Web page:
Following his inauguration on Sunday, President Barack Obama begins his second term with a hostile House of Representatives controlled by his Republican opponents and a debt-ceiling crisis forcing him to bargain with Congress over tax rates and spending levels.
Mr. Obama and the congressional Republicans have been fighting this battle for a couple of years now. The latest signs suggest that they will avoid inflicting collateral damage to the U.S. economy such as was seen in the 2011 debt ceiling crisis. It is, however, far from clear that U.S. taxing and spending will be put on a sustainable footing in this presidential term.
When the U.S. government was about to go over the "fiscal cliff" of tax rises and dramatic spending cuts at the turn of the year, Senate Democrats worked out a compromise that House Republicans and the administration accepted. It avoided the severe stock market reaction that was anticipated when markets re-opened Jan. 2. The compromise raised to 39.6 per cent from 35 per cent the income tax rate for incomes exceeding $400,000 for individuals and $450,000 for couples. Republicans had promised no tax rate increases whatever and Mr. Obama had promised increased rates starting at the $200,000 and $250,000 levels. Markets, previously depressed by fear of an impasse, shot up.
Events unfolded very differently in the summer of 2011, when newly elected Republicans tried to enforce their views by refusing to grant a rise in the debt ceiling. Standard and Poors lowered the rating of U.S. government bonds and the Dow Jones Industrial Average dropped about 2,000 points in the first days of August before congressional Republicans bowed before the storm and let the debt ceiling rise.
The U.S. has now hit the debt ceiling again and something must be done. Republicans have been telling reporters they are willing to grant a three-month rise in the debt ceiling, deferring the showdown to March. Markets this week seemed to take this as a sign the negotiation would be more orderly this time and would not raise doubt about the credit-worthiness of the United States.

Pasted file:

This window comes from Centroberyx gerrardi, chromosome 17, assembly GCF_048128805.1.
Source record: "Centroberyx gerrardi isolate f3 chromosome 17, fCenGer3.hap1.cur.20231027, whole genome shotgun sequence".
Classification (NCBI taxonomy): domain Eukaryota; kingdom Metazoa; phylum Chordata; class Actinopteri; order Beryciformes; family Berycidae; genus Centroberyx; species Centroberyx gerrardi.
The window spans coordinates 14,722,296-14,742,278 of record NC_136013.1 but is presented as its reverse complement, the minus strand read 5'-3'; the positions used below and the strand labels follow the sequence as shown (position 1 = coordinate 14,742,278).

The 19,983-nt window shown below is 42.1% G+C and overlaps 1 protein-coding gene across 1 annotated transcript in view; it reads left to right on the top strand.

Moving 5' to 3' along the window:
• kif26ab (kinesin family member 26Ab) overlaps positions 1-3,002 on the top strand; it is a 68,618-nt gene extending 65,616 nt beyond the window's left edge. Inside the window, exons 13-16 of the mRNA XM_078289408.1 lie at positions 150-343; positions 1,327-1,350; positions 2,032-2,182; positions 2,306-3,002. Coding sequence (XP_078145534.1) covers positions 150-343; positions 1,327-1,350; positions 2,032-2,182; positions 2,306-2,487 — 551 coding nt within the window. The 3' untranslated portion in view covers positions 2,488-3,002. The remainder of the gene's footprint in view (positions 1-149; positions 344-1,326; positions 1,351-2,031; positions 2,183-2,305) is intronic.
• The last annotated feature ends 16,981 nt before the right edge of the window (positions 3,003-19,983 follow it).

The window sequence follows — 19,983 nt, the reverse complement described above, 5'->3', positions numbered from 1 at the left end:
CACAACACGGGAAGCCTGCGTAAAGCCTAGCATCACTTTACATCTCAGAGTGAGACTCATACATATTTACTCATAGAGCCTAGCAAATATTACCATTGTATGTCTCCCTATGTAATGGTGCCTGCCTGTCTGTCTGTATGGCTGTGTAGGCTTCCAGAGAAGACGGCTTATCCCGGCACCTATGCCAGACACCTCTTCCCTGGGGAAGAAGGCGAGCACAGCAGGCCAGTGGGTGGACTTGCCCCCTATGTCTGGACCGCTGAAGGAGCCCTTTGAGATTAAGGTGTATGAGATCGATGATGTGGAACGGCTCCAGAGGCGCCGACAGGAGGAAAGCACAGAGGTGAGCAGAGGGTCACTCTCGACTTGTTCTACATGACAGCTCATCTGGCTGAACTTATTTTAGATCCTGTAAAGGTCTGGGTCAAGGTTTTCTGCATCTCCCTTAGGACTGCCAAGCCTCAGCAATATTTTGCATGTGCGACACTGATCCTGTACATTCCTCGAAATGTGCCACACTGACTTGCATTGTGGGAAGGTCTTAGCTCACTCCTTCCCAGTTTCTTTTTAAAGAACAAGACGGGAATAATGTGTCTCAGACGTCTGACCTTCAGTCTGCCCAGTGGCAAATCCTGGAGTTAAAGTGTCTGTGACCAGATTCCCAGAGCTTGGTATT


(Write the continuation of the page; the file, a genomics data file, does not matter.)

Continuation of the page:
The underlying problem is that the U.S. government spends a great deal more every year than it collects in taxes and the gap is likely to widen every year because of increasing costs of old-age pensions, health care for the elderly and other programs that are written into law and not subject to annual budgeting decisions. The elements of this problem have been thoroughly described, but Mr. Obama has not succeeded in assembling majority support for a solution.
The large solution has to bring the spending down and the taxes up over a period of years until they will be in balance most of the time -- not just in years of rapid economic growth but over the whole of a business cycle of economic ups and downs.
The small successes that were achieved lately could be the confidence-building measures that would pave the way toward a larger solution. Republicans have now agreed to tax increases they swore they would never accept. Mr. Obama has granted a tax break to income earners in the $300,000 bracket that he had promised to tax more heavily. The country seems to have accepted this small solution to one small aspect of the large problem. Everyone involved and the watching world must be pleased that savings and investments are not being imperiled by politically driven market turmoil.
Members of the new Congress are now preparing for the mid-term elections in the fall of 2014. The U.S. political system and its campaign finance laws heavily favour incumbents, allowing them to raise vast sums of money from wealthy backers. Many of those wealthy backers probably favour low taxes, but after the nasty scare of the 2011 debt ceiling crisis, they may be urging their public officials to play nice -- argue for lower taxes through the regular democratic means but don't put the country at risk to get there.